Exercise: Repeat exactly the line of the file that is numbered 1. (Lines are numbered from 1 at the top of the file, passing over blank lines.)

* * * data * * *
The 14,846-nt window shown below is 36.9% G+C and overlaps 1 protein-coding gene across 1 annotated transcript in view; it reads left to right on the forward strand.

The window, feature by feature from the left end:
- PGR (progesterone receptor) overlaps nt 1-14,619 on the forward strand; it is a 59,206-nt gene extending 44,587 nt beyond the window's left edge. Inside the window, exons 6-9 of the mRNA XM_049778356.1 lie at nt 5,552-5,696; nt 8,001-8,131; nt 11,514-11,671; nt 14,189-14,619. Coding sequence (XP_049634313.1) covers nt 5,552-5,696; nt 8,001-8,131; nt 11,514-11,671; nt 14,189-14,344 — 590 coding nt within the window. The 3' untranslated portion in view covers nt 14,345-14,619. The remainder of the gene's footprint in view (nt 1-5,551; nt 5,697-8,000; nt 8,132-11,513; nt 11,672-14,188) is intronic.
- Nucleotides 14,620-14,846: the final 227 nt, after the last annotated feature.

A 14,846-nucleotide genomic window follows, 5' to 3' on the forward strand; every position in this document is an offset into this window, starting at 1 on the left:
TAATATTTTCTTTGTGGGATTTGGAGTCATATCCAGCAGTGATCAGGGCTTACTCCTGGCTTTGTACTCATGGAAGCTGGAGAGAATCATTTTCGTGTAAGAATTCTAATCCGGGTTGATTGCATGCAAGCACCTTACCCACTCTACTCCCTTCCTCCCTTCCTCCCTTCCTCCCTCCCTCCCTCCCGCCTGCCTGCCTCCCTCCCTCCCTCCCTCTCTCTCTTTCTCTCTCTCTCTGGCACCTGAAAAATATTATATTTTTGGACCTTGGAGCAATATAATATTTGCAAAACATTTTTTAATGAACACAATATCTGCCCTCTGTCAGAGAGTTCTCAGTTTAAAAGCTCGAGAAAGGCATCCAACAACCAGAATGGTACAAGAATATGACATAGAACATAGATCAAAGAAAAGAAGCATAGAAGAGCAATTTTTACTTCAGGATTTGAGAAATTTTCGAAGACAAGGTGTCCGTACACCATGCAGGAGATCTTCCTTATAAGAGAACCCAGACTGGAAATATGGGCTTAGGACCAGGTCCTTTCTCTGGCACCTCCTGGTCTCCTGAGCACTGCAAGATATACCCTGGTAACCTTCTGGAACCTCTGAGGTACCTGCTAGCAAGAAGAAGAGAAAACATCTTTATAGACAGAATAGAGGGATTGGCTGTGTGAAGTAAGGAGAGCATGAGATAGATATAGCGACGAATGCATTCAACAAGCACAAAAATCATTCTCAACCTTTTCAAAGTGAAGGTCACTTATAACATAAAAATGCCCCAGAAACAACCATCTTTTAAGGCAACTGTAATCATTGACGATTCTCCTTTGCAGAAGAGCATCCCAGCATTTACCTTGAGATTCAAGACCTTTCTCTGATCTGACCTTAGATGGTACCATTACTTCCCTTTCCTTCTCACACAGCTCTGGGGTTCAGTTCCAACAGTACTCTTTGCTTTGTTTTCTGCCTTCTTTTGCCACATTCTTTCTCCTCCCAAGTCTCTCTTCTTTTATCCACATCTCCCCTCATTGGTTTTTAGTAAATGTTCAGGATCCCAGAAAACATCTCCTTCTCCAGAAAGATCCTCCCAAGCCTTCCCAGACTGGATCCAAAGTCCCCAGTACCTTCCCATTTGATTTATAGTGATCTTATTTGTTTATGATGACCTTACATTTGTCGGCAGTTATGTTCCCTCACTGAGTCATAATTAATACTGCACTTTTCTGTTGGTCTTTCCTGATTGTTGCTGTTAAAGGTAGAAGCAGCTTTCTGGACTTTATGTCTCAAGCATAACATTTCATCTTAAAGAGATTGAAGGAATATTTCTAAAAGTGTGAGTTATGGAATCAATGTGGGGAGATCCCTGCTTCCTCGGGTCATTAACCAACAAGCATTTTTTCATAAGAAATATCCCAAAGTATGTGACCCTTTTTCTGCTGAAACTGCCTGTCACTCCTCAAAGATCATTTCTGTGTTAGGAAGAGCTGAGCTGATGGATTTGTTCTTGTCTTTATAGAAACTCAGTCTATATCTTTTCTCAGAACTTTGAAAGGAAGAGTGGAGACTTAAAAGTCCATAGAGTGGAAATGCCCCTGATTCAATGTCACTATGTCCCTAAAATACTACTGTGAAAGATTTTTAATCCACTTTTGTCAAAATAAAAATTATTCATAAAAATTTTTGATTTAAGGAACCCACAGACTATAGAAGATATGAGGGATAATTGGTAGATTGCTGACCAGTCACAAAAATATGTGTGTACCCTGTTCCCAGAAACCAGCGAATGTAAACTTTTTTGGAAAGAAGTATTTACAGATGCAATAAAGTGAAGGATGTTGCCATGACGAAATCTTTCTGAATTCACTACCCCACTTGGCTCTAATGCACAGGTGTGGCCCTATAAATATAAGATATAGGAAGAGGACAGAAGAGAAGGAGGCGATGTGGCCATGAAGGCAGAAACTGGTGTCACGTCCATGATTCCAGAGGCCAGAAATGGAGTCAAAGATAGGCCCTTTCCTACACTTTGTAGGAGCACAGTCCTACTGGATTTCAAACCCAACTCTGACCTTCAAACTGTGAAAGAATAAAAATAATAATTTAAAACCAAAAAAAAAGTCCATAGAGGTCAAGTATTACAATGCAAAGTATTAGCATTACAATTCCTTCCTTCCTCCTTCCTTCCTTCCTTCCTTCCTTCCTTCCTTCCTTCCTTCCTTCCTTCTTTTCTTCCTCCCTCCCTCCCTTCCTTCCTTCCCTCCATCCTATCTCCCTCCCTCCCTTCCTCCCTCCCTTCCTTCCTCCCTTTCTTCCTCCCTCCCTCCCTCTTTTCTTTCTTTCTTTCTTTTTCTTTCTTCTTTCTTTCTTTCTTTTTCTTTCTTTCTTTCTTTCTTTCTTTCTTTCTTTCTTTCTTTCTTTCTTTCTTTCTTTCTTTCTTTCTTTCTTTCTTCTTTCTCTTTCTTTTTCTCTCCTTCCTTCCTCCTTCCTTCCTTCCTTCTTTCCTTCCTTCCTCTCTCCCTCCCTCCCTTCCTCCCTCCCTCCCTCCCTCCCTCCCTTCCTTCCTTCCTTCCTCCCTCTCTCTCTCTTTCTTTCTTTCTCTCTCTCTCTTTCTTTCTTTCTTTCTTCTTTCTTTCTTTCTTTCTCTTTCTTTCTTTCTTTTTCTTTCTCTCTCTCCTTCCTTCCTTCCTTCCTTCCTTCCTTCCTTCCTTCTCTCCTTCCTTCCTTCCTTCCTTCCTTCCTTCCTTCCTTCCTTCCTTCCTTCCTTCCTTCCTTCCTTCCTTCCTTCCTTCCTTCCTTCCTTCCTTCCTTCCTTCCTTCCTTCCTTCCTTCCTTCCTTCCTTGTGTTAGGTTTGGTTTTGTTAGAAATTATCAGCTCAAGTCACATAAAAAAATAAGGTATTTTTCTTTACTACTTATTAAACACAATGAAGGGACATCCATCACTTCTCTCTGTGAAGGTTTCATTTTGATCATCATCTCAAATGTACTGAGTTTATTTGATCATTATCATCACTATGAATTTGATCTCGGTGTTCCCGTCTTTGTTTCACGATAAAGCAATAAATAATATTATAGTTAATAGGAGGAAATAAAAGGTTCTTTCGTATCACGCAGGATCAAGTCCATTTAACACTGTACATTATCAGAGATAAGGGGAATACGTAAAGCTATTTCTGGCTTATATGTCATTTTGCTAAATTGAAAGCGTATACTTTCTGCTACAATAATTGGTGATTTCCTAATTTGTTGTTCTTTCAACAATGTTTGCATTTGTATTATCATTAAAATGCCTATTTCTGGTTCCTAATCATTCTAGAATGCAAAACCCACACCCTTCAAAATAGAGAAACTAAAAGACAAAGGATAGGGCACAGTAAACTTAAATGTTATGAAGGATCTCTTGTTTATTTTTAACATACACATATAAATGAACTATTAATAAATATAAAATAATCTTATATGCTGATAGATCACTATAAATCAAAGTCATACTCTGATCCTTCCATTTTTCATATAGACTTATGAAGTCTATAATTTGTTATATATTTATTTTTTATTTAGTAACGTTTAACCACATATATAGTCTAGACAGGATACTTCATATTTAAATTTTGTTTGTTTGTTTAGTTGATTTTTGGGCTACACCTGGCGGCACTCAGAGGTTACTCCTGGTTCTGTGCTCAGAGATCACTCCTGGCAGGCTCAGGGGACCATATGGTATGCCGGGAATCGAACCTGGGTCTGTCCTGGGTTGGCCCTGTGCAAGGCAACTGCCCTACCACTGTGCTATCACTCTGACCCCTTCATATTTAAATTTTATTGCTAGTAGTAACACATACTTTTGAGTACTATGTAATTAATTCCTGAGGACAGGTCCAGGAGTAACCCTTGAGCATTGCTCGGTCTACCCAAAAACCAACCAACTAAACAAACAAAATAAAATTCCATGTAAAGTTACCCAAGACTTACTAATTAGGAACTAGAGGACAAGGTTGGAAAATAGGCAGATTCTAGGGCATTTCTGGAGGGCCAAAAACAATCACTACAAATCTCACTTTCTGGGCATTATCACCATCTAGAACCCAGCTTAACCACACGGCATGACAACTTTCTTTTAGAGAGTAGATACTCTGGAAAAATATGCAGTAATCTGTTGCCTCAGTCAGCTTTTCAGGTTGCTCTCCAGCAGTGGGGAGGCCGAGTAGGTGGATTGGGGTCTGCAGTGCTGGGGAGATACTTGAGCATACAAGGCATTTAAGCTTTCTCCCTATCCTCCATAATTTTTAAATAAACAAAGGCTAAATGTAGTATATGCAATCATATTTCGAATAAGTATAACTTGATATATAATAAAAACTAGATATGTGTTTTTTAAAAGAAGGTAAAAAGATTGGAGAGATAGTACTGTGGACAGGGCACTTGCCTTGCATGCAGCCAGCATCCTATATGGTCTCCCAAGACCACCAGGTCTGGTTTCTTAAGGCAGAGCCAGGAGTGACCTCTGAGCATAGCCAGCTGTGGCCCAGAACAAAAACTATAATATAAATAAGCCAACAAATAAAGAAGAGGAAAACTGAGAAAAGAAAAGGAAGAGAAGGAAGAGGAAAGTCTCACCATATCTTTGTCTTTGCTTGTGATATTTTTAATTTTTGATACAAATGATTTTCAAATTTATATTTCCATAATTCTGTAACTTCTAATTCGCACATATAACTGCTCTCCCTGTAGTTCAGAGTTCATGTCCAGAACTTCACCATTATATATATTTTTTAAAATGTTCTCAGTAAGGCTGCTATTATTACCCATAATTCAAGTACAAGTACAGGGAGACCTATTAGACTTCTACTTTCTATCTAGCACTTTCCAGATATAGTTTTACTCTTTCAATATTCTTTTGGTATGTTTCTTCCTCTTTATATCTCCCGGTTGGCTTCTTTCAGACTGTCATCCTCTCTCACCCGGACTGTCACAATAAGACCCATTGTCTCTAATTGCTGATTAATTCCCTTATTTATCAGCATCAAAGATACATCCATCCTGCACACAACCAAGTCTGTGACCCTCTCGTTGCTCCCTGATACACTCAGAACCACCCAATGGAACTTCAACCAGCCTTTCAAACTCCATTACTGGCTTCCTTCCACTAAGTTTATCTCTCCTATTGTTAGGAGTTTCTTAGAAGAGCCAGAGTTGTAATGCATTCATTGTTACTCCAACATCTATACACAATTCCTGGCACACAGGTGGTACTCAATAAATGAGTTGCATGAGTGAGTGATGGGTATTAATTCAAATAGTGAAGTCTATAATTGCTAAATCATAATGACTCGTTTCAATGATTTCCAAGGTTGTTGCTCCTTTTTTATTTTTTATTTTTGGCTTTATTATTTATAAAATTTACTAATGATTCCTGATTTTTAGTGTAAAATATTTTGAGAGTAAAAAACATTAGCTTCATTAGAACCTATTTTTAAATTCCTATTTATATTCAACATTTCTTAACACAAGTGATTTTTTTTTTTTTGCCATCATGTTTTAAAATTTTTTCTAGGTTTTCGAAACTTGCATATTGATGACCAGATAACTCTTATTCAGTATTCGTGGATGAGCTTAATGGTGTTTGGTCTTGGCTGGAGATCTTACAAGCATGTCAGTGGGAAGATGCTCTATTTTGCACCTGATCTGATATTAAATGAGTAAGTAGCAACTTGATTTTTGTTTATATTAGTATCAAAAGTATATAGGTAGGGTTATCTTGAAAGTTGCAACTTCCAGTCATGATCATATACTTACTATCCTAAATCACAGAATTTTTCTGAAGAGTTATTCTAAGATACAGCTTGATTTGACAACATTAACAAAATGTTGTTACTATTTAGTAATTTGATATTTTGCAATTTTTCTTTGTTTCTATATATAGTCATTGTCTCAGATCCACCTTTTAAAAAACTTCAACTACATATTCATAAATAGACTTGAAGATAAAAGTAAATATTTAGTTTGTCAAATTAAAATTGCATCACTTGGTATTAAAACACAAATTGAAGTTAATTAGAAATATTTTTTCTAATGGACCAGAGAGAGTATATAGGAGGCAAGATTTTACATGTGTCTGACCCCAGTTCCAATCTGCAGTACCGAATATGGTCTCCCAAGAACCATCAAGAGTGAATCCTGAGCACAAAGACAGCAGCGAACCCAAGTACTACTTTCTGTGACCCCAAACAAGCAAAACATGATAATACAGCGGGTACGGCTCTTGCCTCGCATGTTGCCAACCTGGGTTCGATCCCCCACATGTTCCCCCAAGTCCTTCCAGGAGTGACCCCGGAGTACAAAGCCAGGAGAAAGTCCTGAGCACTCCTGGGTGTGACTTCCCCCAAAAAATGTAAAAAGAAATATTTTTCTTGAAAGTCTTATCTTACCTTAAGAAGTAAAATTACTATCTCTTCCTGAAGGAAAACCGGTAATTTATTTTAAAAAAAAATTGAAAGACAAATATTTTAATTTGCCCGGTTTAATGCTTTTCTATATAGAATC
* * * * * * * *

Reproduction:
The 14,846-nt window shown below is 36.9% G+C and overlaps 1 protein-coding gene across 1 annotated transcript in view; it reads left to right on the forward strand.